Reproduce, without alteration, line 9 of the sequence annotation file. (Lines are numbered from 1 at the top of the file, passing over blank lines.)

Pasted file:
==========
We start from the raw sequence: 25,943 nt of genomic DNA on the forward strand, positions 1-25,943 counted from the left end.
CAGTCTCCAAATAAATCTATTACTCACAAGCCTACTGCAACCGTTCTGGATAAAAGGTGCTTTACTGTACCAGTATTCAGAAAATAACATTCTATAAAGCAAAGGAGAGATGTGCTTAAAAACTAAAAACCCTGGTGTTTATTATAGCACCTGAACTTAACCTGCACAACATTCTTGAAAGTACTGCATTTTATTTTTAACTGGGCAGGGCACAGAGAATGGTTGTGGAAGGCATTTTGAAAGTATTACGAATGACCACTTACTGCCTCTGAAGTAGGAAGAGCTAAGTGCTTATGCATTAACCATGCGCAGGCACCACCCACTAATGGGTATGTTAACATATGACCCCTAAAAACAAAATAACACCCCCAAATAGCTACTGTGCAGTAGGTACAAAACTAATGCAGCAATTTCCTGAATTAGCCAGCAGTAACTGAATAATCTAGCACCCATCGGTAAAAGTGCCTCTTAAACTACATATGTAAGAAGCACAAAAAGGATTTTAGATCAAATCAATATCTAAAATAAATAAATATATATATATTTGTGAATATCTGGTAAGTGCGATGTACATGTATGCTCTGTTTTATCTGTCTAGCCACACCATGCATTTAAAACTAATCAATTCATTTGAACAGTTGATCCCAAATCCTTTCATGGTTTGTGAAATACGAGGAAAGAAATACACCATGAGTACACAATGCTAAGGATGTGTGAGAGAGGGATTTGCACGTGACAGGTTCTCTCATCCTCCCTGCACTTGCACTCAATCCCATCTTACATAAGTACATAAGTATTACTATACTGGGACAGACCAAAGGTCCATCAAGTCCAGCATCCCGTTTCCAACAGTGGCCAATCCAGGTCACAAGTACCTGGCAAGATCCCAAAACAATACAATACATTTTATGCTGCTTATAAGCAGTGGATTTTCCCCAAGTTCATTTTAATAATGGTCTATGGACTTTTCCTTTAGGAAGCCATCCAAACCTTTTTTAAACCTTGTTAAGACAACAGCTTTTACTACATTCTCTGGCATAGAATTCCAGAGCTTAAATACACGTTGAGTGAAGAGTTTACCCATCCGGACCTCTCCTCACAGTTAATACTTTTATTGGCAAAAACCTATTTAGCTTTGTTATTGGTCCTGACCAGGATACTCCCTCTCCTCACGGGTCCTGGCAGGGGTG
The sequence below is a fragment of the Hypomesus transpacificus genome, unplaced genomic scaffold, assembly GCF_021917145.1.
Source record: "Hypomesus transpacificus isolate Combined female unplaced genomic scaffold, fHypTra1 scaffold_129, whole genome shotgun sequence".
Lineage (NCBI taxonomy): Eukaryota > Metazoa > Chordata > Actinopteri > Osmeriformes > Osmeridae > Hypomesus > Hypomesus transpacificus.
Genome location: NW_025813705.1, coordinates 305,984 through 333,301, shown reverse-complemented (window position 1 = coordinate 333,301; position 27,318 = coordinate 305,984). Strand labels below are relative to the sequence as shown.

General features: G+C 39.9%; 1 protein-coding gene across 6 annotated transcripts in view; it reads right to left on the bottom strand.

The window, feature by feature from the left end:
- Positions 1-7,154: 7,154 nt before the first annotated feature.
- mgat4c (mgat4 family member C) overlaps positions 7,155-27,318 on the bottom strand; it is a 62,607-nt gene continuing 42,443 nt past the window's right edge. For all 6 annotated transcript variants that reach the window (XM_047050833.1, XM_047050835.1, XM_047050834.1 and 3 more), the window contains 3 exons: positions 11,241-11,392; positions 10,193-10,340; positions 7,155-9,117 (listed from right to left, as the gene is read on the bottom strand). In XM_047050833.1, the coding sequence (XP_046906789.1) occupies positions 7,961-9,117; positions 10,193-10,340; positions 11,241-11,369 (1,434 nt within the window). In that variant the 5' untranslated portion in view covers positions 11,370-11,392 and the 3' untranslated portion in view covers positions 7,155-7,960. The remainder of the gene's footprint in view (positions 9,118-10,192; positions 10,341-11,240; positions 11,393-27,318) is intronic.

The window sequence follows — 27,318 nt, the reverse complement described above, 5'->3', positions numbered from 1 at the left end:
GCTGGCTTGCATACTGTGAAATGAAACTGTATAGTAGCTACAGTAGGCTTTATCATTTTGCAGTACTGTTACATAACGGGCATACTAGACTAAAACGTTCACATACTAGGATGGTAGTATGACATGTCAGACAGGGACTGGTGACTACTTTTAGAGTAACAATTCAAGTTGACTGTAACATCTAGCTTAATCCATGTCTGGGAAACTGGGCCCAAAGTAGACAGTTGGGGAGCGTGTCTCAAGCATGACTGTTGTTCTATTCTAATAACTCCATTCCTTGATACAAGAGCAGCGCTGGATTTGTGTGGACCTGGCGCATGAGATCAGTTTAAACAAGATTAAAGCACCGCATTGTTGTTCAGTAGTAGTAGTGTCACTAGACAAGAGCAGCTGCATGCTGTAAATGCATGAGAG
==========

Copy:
- Positions 1-7,154: 7,154 nt before the first annotated feature.